The different compounds dissolve into the water at different rates and the different compounds provide different parts of the taste to the coffee. In general, the compounds that are extracted first provide a lot of sourness to the coffee. So if you stop extracting too early, your cup will taste a little like biting a lemon. Some acidity is a good thing in coffee. It can make a bright fruity taste. But just plain sour is not enjoyable.

Once you extract more from the coffee, the compounds that come after balance out the taste so you get a more enjoyable cup of coffee. However, you can go too far. You don’t want everything that’s soluble from the coffee bean because the last stubborn compounds often give a very harsh bitterness to the coffee. Getting the right level of extraction is important, that’s what makes good-tasting coffee.  

Suggested: Why is my espresso so bitter?

So, let’s say you brewed a good-tasting espresso and want another one but you want to use the same grounds. What happens now is that a lot of the compounds that make good-tasting coffee are already gone. All that’s left is the really bitter ones. If you try brewing twice with the same grounds, you’ll get a pretty weak cup that tastes ‘hollow’ but with a very unpleasant harsh bitterness.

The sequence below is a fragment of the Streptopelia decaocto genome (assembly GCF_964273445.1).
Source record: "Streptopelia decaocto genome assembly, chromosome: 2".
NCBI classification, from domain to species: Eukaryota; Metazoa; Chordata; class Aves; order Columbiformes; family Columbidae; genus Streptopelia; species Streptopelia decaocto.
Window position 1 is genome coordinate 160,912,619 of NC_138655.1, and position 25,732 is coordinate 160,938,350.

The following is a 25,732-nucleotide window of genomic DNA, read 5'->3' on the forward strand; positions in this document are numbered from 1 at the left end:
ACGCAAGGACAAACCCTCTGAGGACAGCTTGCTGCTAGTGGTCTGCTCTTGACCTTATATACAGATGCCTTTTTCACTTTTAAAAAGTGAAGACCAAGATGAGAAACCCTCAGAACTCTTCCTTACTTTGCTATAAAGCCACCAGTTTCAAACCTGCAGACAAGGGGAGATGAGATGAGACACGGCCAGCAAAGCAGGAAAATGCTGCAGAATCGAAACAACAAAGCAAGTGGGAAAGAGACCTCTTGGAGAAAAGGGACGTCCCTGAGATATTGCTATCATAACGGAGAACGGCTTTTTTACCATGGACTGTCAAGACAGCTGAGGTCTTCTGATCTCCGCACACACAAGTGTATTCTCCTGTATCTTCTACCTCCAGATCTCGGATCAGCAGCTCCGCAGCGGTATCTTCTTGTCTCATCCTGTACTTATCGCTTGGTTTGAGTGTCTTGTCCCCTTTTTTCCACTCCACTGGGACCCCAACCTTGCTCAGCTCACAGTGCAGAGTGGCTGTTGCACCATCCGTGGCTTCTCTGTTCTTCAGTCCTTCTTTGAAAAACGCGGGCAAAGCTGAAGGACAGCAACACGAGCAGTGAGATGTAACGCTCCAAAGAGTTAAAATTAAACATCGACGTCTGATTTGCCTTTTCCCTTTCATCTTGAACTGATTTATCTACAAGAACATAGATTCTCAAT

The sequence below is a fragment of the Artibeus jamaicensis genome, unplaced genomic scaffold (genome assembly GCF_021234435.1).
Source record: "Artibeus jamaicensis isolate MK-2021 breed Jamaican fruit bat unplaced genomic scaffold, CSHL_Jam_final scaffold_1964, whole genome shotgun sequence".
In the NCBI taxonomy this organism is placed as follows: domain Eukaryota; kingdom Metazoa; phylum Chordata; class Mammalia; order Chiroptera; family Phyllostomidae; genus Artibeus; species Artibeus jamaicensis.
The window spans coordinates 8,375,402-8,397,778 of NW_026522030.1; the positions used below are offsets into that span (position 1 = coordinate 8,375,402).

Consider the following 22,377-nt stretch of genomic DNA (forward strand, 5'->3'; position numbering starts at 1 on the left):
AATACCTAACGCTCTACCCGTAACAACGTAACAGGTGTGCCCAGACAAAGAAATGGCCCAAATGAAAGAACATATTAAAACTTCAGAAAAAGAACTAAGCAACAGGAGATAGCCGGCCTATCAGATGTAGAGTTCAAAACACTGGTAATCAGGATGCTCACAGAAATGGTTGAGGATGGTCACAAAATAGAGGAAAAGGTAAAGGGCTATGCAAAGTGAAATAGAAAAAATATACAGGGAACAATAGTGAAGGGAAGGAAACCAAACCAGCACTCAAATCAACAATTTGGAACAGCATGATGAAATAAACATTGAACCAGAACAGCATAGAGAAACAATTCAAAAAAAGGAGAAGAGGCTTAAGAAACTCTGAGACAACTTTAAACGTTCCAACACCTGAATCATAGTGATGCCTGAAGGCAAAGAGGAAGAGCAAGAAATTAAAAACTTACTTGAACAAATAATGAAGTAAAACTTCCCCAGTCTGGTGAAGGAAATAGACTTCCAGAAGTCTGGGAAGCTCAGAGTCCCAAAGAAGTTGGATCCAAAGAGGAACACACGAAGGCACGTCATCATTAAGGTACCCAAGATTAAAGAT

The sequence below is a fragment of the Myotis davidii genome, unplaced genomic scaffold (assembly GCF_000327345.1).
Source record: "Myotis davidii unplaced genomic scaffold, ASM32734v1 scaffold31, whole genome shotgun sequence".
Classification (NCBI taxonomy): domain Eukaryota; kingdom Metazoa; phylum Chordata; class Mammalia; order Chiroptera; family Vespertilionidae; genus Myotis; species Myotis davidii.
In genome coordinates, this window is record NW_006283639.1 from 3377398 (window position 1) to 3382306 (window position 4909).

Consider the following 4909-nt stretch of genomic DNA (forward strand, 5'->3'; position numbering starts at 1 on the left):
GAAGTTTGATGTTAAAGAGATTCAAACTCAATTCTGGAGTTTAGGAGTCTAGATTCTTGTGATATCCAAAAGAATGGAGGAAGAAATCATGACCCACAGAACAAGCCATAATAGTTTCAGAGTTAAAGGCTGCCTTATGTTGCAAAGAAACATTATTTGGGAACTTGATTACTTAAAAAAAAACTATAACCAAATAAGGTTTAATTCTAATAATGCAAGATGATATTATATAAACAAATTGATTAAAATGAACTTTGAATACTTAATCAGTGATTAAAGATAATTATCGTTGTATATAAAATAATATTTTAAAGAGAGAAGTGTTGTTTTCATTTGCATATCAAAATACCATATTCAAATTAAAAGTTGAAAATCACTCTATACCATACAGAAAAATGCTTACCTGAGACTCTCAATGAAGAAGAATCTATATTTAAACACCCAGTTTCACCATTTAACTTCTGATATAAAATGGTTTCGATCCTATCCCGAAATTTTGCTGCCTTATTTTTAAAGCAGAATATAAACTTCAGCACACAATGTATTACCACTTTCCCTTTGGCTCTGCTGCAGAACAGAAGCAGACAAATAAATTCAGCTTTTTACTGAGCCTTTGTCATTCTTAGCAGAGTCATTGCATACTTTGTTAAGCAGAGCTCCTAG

What uses are there for spent espresso grounds

So brewing twice with the same grounds is a bad idea if you value the life of your taste buds. But that doesn’t mean you have to throw it away. There are some great uses for spent coffee grounds that are not brewing coffee.

Used coffee grounds in a bowl.

There are actually a ton of uses for spent coffee grounds you didn’t know about. Here are some of my favorites but this is by no means an exhaustive list:

  • Cleaning abrasive: Adding coffee grounds to hand or dish soap, it provides an abrasive that makes cleaning stubbornly dirty hands and pots a lot easier while being more gentle than something like steel wool.
  • Absorbing odor: Coffee grounds are great at absorbing nasty odors. Put spent grounds in an open container and put it in the fridge to get rid of some nasty smells. Of course it’s not a replacement for cleaning properly but it’ll help in a pinch.
  • Insect repellant: Insects are not as big a fan of coffee as you are. Leaving it in the open can help but it’s best to put a little bit in an essential oil burner. Using the ones with an open flame works best. The electric ones might not like coffee grounds as much. You can also sprinkle grounds through your garden and around plants. It’s good to use in the garden anyway.
  • In the garden: There is a surprising amount of benefits for coffee grounds in the garden. It can help composting, reduce the PH level of your soil, be used to grow mushrooms on, and more.
  • Body scrub: Coffee grounds can be used as a body or face scrub. It’s a much more environmentally friendly alternative to scrubs that use microplastics.